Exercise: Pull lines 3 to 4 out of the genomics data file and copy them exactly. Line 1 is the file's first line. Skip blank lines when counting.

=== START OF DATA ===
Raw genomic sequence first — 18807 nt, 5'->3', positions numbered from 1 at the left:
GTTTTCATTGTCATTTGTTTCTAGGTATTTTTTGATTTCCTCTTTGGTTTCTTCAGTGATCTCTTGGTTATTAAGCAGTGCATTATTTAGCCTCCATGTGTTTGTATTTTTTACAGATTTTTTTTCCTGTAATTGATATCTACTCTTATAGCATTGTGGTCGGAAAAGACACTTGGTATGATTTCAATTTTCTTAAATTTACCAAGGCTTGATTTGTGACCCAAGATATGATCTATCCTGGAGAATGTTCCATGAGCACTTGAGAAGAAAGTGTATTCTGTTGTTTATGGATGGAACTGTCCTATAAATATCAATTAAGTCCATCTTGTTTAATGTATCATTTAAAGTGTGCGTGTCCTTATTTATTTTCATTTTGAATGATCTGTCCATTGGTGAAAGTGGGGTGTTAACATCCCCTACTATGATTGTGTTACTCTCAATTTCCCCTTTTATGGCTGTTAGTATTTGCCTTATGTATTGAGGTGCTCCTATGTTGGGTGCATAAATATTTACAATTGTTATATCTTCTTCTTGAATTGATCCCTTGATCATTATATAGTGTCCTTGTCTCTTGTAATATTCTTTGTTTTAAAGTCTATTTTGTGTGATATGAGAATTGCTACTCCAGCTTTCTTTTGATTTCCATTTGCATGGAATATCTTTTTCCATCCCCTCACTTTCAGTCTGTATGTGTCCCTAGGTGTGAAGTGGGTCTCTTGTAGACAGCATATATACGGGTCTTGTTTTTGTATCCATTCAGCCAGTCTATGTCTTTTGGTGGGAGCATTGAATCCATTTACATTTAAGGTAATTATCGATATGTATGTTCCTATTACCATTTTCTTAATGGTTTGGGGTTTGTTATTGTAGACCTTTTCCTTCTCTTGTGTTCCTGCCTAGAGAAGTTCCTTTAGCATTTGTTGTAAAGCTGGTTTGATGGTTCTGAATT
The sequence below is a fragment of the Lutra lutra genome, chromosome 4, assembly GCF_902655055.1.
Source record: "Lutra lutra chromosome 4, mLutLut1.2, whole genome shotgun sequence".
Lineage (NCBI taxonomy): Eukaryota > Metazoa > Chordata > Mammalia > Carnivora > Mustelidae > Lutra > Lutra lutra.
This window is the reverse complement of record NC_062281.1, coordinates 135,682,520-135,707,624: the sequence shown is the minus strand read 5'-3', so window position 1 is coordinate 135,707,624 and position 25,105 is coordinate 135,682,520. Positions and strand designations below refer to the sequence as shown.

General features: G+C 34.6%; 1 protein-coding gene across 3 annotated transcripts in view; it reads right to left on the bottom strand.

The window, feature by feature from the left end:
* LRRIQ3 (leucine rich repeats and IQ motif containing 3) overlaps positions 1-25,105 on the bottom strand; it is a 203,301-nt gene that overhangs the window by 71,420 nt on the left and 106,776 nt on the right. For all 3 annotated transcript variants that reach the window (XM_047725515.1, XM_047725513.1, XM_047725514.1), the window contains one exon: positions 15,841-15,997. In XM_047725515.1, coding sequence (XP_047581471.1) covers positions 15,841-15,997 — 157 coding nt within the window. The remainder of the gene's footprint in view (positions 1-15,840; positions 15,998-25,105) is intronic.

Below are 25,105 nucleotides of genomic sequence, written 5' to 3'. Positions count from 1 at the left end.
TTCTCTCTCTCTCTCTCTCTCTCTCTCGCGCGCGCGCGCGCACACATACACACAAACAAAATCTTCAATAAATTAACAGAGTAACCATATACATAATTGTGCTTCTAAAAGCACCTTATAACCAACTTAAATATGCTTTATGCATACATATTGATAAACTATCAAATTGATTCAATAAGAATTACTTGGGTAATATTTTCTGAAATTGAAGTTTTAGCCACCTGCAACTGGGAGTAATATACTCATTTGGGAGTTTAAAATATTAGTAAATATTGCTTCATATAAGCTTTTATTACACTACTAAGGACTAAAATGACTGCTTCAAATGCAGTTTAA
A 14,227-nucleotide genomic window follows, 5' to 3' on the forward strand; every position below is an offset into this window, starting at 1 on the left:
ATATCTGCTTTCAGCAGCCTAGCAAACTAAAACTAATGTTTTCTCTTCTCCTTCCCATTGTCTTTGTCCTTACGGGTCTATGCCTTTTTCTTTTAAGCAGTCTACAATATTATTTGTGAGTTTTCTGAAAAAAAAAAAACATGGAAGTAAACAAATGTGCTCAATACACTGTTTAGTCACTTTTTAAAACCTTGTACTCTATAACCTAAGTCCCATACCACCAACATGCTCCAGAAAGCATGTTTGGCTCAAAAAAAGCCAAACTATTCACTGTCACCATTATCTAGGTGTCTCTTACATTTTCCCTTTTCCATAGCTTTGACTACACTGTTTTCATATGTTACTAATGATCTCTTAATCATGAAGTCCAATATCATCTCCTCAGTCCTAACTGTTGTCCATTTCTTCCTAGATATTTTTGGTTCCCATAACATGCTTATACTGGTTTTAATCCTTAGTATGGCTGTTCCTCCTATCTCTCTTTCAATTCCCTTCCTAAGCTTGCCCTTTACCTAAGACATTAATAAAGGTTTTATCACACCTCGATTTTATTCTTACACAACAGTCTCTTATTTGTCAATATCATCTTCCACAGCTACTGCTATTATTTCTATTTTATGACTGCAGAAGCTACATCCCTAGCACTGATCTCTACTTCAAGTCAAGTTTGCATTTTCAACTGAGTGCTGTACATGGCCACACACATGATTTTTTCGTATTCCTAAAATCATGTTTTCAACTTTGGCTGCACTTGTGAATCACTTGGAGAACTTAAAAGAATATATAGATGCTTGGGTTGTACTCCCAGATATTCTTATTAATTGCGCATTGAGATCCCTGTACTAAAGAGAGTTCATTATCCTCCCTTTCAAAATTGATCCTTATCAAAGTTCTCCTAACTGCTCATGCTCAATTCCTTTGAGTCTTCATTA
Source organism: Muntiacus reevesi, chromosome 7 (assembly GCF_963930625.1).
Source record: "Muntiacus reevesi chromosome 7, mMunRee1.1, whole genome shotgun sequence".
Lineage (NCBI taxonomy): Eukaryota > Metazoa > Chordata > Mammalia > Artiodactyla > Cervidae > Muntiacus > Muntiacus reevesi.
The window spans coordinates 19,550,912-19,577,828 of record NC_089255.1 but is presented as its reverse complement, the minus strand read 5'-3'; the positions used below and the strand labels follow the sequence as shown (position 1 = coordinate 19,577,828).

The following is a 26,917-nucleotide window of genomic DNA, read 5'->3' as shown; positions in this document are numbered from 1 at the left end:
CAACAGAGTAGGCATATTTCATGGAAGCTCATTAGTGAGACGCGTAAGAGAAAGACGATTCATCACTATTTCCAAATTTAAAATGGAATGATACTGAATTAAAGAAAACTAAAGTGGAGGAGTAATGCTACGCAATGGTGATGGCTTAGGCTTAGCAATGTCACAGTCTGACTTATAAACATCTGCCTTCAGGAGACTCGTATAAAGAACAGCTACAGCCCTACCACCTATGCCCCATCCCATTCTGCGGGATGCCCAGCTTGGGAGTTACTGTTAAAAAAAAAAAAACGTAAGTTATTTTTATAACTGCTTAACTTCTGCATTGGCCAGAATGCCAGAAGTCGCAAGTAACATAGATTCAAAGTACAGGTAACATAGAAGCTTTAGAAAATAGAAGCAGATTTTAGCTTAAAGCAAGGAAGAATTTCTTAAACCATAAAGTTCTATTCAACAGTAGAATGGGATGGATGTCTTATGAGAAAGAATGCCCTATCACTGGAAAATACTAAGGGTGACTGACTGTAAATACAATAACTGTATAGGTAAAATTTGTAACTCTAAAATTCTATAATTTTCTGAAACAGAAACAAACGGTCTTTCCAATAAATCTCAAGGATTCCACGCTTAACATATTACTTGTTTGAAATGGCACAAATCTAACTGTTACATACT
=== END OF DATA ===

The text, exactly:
The sequence below is a fragment of the Lutra lutra genome, chromosome 4, assembly GCF_902655055.1.
Source record: "Lutra lutra chromosome 4, mLutLut1.2, whole genome shotgun sequence".